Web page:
Sunday, 29 July 2012
I am not a Daily Mail style hate everything in sight kind of person, but I was a bit anxious about how well the Olympic opening ceremony was going to go. The preview had looked dreadful. Sheep and cows in a field? What was that all about. And we had the security fiasco as well. Note to future governments, especially Labour ones, some things shouldn't be contracted to the private sector. One of those things is security at major national and international events. And they definitely shouldn't be contracted out to a bunch of incompetents. Frankly, we'd have been better off giving an agency that hires bouncers a ring. At least they would have turned up.
And the Beijing opening had been so superb, there was a high standard to live up to. So I was ready to spend a few hours cringing.
Continue reading at my new blog site http://historybooksreview.co.uk/olympic-opening-ceremony-london-2012/
Wednesday, 25 July 2012
The dwarfs, Gandalf and Bilbo have now reunited but are still far from out of trouble. Gandalf points out that the Goblins are quite likely to be chasing them soon and on top of that they are in wolf country. As it turns out the wolves and the goblins have a working agreement, if not a complete alliance. The situation is therefore precarious. So it is no surprise that as night falls the party find themselves surrounded by wolves. This is a bit of bad luck because as it happens they are on the very spot that the wolves have arranged to meet with their partners in crime for a spot of village raiding.
Read more at my new blog site http://historybooksreview.co.uk/a-socialist-reads-the-hobbit-part-8-eagles/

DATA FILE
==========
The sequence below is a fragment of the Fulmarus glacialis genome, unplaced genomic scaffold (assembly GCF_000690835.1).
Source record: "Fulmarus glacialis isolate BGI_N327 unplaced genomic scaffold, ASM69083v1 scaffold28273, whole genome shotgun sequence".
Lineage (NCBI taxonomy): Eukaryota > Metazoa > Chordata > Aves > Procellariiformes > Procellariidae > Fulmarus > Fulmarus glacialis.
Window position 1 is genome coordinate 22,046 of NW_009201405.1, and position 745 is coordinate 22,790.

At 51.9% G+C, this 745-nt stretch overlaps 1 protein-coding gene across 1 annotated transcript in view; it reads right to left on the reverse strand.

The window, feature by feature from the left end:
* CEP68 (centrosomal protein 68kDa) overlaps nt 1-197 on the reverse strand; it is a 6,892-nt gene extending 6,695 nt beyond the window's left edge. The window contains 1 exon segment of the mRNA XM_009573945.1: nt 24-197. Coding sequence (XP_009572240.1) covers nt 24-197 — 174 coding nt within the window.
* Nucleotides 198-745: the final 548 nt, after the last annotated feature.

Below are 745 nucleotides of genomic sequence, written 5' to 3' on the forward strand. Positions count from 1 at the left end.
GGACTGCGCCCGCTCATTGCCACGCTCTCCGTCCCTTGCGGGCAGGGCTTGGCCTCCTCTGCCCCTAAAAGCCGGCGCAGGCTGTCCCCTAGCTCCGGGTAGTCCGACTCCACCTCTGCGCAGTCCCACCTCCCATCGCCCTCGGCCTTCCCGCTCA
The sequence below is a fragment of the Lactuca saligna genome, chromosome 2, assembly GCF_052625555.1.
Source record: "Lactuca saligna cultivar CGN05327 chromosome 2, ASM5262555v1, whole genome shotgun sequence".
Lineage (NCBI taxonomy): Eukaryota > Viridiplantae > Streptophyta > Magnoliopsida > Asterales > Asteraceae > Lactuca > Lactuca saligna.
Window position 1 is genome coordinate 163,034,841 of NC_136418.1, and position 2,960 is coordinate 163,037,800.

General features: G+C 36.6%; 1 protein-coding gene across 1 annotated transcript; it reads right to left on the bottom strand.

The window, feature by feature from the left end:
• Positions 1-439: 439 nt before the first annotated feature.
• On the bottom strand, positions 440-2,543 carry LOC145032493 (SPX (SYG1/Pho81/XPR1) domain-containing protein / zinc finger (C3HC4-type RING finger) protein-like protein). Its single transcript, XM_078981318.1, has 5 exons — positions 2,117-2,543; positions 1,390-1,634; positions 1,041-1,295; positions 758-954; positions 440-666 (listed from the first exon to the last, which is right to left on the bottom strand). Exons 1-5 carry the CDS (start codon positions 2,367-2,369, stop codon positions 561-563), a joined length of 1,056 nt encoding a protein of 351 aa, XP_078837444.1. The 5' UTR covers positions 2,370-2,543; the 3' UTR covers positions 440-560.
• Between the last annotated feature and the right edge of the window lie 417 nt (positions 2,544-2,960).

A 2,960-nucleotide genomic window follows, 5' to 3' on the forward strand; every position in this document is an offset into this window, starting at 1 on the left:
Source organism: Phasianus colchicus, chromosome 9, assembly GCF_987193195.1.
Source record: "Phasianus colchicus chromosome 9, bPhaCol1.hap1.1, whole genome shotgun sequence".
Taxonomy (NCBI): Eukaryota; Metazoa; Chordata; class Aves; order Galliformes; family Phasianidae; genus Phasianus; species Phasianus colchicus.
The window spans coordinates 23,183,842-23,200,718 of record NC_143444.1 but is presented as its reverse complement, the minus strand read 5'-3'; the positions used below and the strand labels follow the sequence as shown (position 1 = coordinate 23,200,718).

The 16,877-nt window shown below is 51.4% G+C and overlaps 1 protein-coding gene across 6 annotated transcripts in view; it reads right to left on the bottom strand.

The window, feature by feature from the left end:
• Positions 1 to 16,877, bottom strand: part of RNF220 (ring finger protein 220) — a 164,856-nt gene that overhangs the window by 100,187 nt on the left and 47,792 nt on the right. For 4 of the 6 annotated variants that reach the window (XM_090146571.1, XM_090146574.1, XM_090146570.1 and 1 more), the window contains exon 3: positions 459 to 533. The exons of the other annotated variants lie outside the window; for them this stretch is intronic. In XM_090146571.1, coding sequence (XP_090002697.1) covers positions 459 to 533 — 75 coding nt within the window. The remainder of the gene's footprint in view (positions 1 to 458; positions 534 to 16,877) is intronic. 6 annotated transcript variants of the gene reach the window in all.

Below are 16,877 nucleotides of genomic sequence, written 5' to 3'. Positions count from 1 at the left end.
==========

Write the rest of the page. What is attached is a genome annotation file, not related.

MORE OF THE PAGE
Wednesday, 18 July 2012
The perfect popular history book should be like a cute little puppy, easy to pick up and hard to put down (literally or metaphorically). And this is just such a book, complete with big eager eyes and a shiny nose. But like a puppy, it isn't quite fully formed. It sets out with the noble objective of creating a coherent narrative of the era around the turn of the first millennium. The framing mechanism is the idea that lots of people were reacting to the imminent return of Christ. It doesn't really succeed. In fact it sort of shows the opposite. But that doesn't stop it from being a cracking read.
Continue reading on my new site http://historybooksreview.co.uk/millenium-by-tom-holland/
Wednesday, 11 July 2012
The Hobbit has grown in popularity in many ways, but one of the most surprising started in the Seventies. That was when the game Dungeons and Dragons emerged. This was very much a cult thing, I can remember that there was a small group of us at school who knew about and enjoyed D and D. There was another small group who knew about and loathed D and D. But most were totally unaware of it, which gave it a delicious exclusive feel.
Continue reading at my new blog site http://historybooksreview.co.uk/a-socialist-reads-the-hobbit-part-7-riddles-in-the-dark/
Tuesday, 10 July 2012
I have previously written about how much I love my Kindle. Sadly, like many love affairs, the relationship has come to a sudden and bitter ending when one of the parties let the other one down out of the blue.
Continue reading at the blog's new home http://historybooksreview.co.uk/why-i-dont-love-my-kindle-any-more/
Sunday, 8 July 2012
Read more at the new blog location http://historybooksreview.co.uk/the-huns-gibbons-decline-and-fall-of-the-roman-empire-chapter-26-part-1/
Thursday, 5 July 2012
Read more at the new blog site http://historybooksreview.co.uk/the-better-angels-of-our-nature-the-decline-of-violence-in-history-and-its-causes-by-steve-pinker/